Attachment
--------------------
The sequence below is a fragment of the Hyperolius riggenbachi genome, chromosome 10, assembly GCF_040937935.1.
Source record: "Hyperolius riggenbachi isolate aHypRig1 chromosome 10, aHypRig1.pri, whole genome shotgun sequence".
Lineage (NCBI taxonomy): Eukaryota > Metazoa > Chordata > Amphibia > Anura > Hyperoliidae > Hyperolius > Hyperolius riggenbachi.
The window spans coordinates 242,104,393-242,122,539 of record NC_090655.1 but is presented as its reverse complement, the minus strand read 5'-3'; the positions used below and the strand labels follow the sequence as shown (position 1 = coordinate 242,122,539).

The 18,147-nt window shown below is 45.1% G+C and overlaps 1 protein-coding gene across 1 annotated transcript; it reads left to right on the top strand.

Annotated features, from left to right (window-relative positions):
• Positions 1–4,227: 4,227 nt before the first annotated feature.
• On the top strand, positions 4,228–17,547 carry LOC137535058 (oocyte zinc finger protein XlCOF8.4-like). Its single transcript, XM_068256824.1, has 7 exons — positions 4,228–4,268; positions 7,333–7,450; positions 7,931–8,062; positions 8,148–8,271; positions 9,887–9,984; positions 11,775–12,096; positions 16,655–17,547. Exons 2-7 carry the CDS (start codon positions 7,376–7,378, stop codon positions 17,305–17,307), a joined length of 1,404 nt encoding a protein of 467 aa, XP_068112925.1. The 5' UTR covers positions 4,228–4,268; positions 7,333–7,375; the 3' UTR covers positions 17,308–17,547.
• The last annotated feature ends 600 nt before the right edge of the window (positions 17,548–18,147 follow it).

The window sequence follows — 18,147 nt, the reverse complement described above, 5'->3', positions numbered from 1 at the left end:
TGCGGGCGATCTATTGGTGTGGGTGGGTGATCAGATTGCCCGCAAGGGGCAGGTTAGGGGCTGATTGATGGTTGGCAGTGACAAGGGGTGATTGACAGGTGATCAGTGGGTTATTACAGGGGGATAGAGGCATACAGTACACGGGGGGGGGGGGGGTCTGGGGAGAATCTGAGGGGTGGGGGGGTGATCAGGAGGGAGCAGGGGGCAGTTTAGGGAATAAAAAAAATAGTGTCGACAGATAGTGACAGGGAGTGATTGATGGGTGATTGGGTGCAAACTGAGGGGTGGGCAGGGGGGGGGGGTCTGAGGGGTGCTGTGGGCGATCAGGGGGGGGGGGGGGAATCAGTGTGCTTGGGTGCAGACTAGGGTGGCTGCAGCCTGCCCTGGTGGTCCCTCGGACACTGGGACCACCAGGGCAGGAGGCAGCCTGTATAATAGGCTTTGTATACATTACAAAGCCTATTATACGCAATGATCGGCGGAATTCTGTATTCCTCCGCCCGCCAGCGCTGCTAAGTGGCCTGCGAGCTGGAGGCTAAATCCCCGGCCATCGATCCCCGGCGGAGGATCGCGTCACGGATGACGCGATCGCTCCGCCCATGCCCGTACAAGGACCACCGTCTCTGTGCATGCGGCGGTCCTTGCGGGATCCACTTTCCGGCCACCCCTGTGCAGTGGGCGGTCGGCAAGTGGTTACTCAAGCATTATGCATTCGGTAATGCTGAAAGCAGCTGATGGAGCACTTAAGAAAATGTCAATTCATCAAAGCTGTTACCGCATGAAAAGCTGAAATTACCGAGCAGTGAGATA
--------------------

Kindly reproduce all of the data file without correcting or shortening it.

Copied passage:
The sequence below is a fragment of the Hyperolius riggenbachi genome, chromosome 10, assembly GCF_040937935.1.
Source record: "Hyperolius riggenbachi isolate aHypRig1 chromosome 10, aHypRig1.pri, whole genome shotgun sequence".
Lineage (NCBI taxonomy): Eukaryota > Metazoa > Chordata > Amphibia > Anura > Hyperoliidae > Hyperolius > Hyperolius riggenbachi.
The window spans coordinates 242,104,393-242,122,539 of record NC_090655.1 but is presented as its reverse complement, the minus strand read 5'-3'; the positions used below and the strand labels follow the sequence as shown (position 1 = coordinate 242,122,539).

The 18,147-nt window shown below is 45.1% G+C and overlaps 1 protein-coding gene across 1 annotated transcript; it reads left to right on the top strand.

Annotated features, from left to right (window-relative positions):
• Positions 1–4,227: 4,227 nt before the first annotated feature.
• On the top strand, positions 4,228–17,547 carry LOC137535058 (oocyte zinc finger protein XlCOF8.4-like). Its single transcript, XM_068256824.1, has 7 exons — positions 4,228–4,268; positions 7,333–7,450; positions 7,931–8,062; positions 8,148–8,271; positions 9,887–9,984; positions 11,775–12,096; positions 16,655–17,547. Exons 2-7 carry the CDS (start codon positions 7,376–7,378, stop codon positions 17,305–17,307), a joined length of 1,404 nt encoding a protein of 467 aa, XP_068112925.1. The 5' UTR covers positions 4,228–4,268; positions 7,333–7,375; the 3' UTR covers positions 17,308–17,547.
• The last annotated feature ends 600 nt before the right edge of the window (positions 17,548–18,147 follow it).

The window sequence follows — 18,147 nt, the reverse complement described above, 5'->3', positions numbered from 1 at the left end:
TGCGGGCGATCTATTGGTGTGGGTGGGTGATCAGATTGCCCGCAAGGGGCAGGTTAGGGGCTGATTGATGGTTGGCAGTGACAAGGGGTGATTGACAGGTGATCAGTGGGTTATTACAGGGGGATAGAGGCATACAGTACACGGGGGGGGGGGGGGTCTGGGGAGAATCTGAGGGGTGGGGGGGTGATCAGGAGGGAGCAGGGGGCAGTTTAGGGAATAAAAAAAATAGTGTCGACAGATAGTGACAGGGAGTGATTGATGGGTGATTGGGTGCAAACTGAGGGGTGGGCAGGGGGGGGGGGTCTGAGGGGTGCTGTGGGCGATCAGGGGGGGGGGGGGGAATCAGTGTGCTTGGGTGCAGACTAGGGTGGCTGCAGCCTGCCCTGGTGGTCCCTCGGACACTGGGACCACCAGGGCAGGAGGCAGCCTGTATAATAGGCTTTGTATACATTACAAAGCCTATTATACGCAATGATCGGCGGAATTCTGTATTCCTCCGCCCGCCAGCGCTGCTAAGTGGCCTGCGAGCTGGAGGCTAAATCCCCGGCCATCGATCCCCGGCGGAGGATCGCGTCACGGATGACGCGATCGCTCCGCCCATGCCCGTACAAGGACCACCGTCTCTGTGCATGCGGCGGTCCTTGCGGGATCCACTTTCCGGCCACCCCTGTGCAGTGGGCGGTCGGCAAGTGGTTACTCAAGCATTATGCATTCGGTAATGCTGAAAGCAGCTGATGGAGCACTTAAGAAAATGTCAATTCATCAAAGCTGTTACCGCATGAAAAGCTGAAATTACCGAGCAGTGAGATA